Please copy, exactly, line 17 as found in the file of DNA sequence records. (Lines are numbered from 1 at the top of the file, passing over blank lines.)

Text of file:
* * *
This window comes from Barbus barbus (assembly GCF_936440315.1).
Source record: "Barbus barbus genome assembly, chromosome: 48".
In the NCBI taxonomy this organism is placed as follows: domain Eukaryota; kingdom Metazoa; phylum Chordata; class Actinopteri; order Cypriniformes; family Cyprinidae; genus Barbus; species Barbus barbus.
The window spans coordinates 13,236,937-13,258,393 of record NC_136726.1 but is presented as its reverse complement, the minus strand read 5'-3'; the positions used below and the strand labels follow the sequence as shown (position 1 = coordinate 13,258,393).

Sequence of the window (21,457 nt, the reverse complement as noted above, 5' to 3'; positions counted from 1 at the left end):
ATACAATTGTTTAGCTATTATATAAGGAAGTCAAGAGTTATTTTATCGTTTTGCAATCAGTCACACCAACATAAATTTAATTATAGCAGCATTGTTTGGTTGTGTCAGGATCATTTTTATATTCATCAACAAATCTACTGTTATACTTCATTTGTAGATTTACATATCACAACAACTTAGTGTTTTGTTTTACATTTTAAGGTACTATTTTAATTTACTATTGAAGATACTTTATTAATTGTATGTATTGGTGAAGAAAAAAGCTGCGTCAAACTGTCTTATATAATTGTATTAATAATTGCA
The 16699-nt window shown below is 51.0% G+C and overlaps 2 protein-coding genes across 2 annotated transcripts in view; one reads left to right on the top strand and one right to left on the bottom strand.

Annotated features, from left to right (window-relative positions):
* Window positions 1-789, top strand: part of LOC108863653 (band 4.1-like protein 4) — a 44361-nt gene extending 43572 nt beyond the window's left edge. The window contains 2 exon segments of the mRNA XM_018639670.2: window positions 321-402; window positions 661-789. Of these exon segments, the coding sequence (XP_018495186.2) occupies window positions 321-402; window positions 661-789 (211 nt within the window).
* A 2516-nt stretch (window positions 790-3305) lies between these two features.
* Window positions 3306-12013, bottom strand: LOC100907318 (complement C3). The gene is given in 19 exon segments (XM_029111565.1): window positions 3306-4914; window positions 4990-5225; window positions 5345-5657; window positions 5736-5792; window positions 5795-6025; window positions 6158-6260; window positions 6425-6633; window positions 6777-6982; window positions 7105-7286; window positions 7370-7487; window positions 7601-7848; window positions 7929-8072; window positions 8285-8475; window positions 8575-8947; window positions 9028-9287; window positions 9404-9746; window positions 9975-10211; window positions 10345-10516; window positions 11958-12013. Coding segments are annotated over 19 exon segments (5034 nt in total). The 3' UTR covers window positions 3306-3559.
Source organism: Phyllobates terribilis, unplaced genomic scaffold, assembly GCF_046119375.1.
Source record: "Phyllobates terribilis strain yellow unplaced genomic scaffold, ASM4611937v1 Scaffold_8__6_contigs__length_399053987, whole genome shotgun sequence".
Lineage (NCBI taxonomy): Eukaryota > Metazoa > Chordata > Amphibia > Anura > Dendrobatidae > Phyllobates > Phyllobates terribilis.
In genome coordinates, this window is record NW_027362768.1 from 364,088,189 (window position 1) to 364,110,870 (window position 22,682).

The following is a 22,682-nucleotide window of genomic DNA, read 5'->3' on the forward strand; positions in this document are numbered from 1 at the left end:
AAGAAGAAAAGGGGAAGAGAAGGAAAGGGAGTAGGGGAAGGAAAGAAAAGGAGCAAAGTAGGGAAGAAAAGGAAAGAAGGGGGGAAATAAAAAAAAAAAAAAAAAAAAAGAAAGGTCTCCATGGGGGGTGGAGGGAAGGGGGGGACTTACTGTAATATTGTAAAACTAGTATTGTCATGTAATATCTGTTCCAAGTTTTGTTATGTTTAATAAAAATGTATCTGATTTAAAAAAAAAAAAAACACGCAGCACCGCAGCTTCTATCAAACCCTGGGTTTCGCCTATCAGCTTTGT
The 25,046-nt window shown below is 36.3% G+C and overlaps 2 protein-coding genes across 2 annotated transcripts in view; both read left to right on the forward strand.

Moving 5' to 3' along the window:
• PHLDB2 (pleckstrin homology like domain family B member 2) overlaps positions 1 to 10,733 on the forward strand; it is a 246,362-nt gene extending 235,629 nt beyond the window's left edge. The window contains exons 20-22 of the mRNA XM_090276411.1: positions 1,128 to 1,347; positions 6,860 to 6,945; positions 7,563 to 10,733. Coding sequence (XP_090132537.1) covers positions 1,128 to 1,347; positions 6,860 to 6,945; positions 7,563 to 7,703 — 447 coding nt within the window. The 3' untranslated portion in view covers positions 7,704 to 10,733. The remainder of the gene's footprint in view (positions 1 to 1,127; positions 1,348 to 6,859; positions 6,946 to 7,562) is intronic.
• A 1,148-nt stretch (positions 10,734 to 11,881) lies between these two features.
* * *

AAGAAGAAAAGGGGAAGAGAAGGAAAGGGAGTAGGGGAAGGAAAGAAAAGGAGCAAAGTAGGGAAGAAAAGGAAAGAAGGGGGGAAATAAAAAAAAAAAAAAAAAAAAAGAAAGGTCTCCATGGGGGGTGGAGGGAAGGGGGGGACTTACTGTAATATTGTAAAACTAGTATTGTCATGTAATATCTGTTCCAAGTTTTGTTATGTTTAATAAAAATGTATCTGATTTAAAAAAAAAAAAAACACGCAGCACCGCAGCTTCTATCAAACCCTGGGTTTCGCCTATCAGCTTTGT